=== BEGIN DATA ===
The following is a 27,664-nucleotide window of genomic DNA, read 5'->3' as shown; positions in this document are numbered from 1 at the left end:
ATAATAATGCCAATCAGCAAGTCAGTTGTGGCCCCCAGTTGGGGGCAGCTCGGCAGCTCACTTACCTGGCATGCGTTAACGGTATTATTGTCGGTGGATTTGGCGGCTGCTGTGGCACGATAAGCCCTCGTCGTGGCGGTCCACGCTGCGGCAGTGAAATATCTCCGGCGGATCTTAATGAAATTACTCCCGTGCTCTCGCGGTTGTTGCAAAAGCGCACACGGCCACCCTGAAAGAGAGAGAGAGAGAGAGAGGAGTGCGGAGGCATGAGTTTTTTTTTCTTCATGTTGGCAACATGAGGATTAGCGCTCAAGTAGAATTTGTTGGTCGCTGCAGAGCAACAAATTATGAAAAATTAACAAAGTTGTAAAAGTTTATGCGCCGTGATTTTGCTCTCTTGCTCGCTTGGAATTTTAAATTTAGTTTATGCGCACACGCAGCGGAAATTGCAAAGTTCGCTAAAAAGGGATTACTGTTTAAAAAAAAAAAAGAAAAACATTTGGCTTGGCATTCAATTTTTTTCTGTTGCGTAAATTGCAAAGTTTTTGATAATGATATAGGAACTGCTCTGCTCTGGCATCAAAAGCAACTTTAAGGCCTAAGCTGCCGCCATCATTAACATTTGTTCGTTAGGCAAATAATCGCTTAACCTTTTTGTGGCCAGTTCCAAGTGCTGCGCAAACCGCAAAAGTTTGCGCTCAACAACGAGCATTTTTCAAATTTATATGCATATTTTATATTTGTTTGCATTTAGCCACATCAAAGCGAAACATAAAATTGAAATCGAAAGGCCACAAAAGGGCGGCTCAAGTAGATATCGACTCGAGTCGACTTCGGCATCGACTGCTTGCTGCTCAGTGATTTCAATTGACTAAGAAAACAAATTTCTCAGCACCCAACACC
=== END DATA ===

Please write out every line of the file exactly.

The following is a 27,664-nucleotide window of genomic DNA, read 5'->3' as shown; positions in this document are numbered from 1 at the left end:
ATAATAATGCCAATCAGCAAGTCAGTTGTGGCCCCCAGTTGGGGGCAGCTCGGCAGCTCACTTACCTGGCATGCGTTAACGGTATTATTGTCGGTGGATTTGGCGGCTGCTGTGGCACGATAAGCCCTCGTCGTGGCGGTCCACGCTGCGGCAGTGAAATATCTCCGGCGGATCTTAATGAAATTACTCCCGTGCTCTCGCGGTTGTTGCAAAAGCGCACACGGCCACCCTGAAAGAGAGAGAGAGAGAGAGAGGAGTGCGGAGGCATGAGTTTTTTTTTCTTCATGTTGGCAACATGAGGATTAGCGCTCAAGTAGAATTTGTTGGTCGCTGCAGAGCAACAAATTATGAAAAATTAACAAAGTTGTAAAAGTTTATGCGCCGTGATTTTGCTCTCTTGCTCGCTTGGAATTTTAAATTTAGTTTATGCGCACACGCAGCGGAAATTGCAAAGTTCGCTAAAAAGGGATTACTGTTTAAAAAAAAAAAAGAAAAACATTTGGCTTGGCATTCAATTTTTTTCTGTTGCGTAAATTGCAAAGTTTTTGATAATGATATAGGAACTGCTCTGCTCTGGCATCAAAAGCAACTTTAAGGCCTAAGCTGCCGCCATCATTAACATTTGTTCGTTAGGCAAATAATCGCTTAACCTTTTTGTGGCCAGTTCCAAGTGCTGCGCAAACCGCAAAAGTTTGCGCTCAACAACGAGCATTTTTCAAATTTATATGCATATTTTATATTTGTTTGCATTTAGCCACATCAAAGCGAAACATAAAATTGAAATCGAAAGGCCACAAAAGGGCGGCTCAAGTAGATATCGACTCGAGTCGACTTCGGCATCGACTGCTTGCTGCTCAGTGATTTCAATTGACTAAGAAAACAAATTTCTCAGCACCCAACACC